Womb cancer affects around six thousand women a year in the UK and typically only affects the over 50s. Womb cancer is only classified as such when it affects the womb lining if it is anywhere else it is classified a different way. This type of cancer can become very serious as the womb is very close to parts of the immune system and that can give the cancer areas to spread too.
The exact causes for this type of cancer are unknown although obesity is believed to be a factor in its development, faulty genes are occasionally a factor but the vast majority simply have unknown causes. Typical symptoms are vaginal bleeding, abnormal vaginal discharge and pain in the vaginal area, although these symptoms could mean many things and it is best to check with a doctor before assuming the worst.
Those who have recently had a normal cervical smear test are not clear of womb cancer as the test may not show the cancer itself. The tests carried out to diagnose the cause of your symptoms may include an ultra sound scan of the womb to see if there are any abnormalities. A hysteroscopy may be used in which a small tube with a light on the end is used to examine the inside of the womb and a sample of the womb lining is taken for analysis.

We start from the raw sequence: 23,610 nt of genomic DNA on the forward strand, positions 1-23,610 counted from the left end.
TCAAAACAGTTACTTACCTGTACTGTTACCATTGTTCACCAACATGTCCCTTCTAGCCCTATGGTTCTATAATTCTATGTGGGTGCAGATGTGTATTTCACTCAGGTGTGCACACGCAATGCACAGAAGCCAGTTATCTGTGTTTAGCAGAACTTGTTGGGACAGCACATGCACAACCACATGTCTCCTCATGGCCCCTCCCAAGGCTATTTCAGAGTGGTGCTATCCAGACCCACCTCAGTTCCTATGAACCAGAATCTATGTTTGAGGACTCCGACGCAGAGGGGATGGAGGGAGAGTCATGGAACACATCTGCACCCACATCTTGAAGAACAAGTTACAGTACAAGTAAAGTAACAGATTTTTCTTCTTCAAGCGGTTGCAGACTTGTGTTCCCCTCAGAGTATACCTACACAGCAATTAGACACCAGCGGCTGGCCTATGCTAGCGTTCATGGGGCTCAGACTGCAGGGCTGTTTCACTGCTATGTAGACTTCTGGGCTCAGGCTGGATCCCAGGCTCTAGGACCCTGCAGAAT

If the cancer has been found in time treatment will usually involve the removal of the womb itself, this method of treatment has been found to be very successful and further treatment is usually not needed. Radiotherapy maybe used to eliminate any remaining cancerous cells after the operation, Chemotherapy and hormone therapy may also be used to shrink the cancer prior to any surgical procedure. Most side effects of radiotherapy can be controlled by medicine.
Filed Under: Womb Cancer
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